Should I Add My Adult Child to My Deed to Avoid Probate?

by Jennifer L. Wright on January 18, 2018

Add-Adult-Child-Post.jpgThis is a question I hear frequently from individuals seeking to pass property to their heirs and avoid probate, which can be a lengthy and expensive process.

Adding your child as a joint tenant on your home or deeding your home to your child during your lifetime may seem like an easy and inexpensive solution. However, it can lead to undesirable consequences including loss of control of the property, loss of the property through creditors or divorce, loss of step-up in basis and gift tax concerns.

 

Loss of Control of Property

Adding your child to your deed as a joint tenant gives the child an ownership interest in the property. If you decide you want to sell the property, you will need your child to agree and sign off on the deed. You also lose control of the disposition of your property.

By adding one child as a joint tenant on your home or deeding your home to one child during your lifetime, you are putting that child in control of the disposition of the property and may be creating conflicts concerning the equitable distribution of assets at your death among your heirs.

 

Loss of Property Through Divorce or Creditors

If child is married and later divorces, the child's interest in the home is included in the child's assets and can be subject to division in the divorce proceedings. Also, if your child has creditors, unpaid taxes or is involved in a lawsuit and has a judgment filed against them (i.e. motor vehicle accident), a lien could be filed on the house.

 

Loss of Stepped Up Basis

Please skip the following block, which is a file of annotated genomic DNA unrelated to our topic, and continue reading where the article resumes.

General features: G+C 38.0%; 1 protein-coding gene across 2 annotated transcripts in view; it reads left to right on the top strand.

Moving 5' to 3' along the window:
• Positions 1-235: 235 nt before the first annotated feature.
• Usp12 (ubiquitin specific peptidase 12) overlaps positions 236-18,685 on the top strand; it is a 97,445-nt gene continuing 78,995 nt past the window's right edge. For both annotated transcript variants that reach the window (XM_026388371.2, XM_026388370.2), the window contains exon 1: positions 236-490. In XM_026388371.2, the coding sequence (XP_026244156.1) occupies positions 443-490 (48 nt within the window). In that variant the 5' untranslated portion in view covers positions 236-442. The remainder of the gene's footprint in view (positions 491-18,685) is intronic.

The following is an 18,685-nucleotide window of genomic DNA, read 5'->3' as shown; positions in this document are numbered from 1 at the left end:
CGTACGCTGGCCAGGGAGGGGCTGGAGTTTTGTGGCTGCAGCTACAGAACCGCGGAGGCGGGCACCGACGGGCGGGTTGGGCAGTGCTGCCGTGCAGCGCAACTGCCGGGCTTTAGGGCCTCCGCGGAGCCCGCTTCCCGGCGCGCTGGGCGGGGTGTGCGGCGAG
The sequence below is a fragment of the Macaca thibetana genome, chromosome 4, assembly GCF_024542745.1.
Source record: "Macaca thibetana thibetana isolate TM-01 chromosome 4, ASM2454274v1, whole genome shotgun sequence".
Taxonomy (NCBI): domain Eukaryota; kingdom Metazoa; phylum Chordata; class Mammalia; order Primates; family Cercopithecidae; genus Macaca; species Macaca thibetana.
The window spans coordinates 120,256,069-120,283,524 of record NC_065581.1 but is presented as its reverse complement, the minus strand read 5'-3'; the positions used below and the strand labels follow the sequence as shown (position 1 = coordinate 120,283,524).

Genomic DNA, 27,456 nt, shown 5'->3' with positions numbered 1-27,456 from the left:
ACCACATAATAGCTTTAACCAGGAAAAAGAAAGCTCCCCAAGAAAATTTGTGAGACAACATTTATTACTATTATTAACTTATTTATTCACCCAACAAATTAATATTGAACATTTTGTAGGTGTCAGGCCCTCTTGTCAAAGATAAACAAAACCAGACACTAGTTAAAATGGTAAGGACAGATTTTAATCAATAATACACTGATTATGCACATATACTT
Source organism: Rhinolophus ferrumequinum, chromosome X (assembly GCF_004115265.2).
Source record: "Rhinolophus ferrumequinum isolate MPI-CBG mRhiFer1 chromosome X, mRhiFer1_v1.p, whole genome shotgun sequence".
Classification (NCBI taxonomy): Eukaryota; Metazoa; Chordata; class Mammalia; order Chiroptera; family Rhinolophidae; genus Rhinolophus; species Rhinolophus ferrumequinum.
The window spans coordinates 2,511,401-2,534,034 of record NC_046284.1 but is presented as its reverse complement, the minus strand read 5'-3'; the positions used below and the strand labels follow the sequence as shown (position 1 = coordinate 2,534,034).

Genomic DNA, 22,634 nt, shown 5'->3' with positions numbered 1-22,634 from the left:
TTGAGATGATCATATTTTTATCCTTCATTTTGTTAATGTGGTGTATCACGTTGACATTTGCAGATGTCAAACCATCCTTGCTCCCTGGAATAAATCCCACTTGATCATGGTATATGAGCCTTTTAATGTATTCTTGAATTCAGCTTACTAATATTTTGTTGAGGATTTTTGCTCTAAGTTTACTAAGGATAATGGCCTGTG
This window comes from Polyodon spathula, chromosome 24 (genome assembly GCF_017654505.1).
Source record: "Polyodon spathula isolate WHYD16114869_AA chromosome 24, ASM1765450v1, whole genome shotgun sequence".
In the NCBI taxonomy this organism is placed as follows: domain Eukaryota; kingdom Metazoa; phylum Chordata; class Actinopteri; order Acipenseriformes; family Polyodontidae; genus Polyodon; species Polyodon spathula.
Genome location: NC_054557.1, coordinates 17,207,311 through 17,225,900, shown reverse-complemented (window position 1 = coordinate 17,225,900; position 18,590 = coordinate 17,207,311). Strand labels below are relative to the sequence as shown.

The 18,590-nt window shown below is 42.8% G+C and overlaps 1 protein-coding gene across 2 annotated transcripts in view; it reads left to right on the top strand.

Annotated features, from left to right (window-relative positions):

If your child inherits your home upon your death, the child receives a "step up in basis" to the date of death value, thus essentially eliminating any potential capital gains tax if your child sells the property soon after your death.

However, if your child is added to your home as a joint tenant or if you transfer your home to your child during your lifetime as a gift, the child will not receive a step-up in basis at your death and will take the property at your cost basis, which could create a taxable gain at the time your child sells the home.

 

Gift Tax Concerns

Adding a child to your deed or deeding your home to your child is considered a gift if your child does not pay for the interest they receive. If the value of the interest received is over the annual gift tax exclusion ($15,000 for 2018), a gift tax return will need to be filed. Tax implications of any transfer should be discussed with your CPA or other tax professional.

 

Conclusion

The goals of avoiding probate and distributing your assets to your heirs are better accomplished through a comprehensive estate plan.

A trust-centered estate plan and then titling the home in the trust will allow the named Trustee to step in upon your incapacity or death avoiding guardianship and probate proceedings. Upon your death, the Trustee will distribute the home according to the provisions of the trust.

Before you add your child as a joint tenant on your home or transfer your home to your child during your lifetime, you should consult with an experienced attorney to implement a plan that will accomplish your goals. Call us today at 405-701-5355.

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Topics: Estate Planning, Probate, Real Estate, Jennifer L. Wright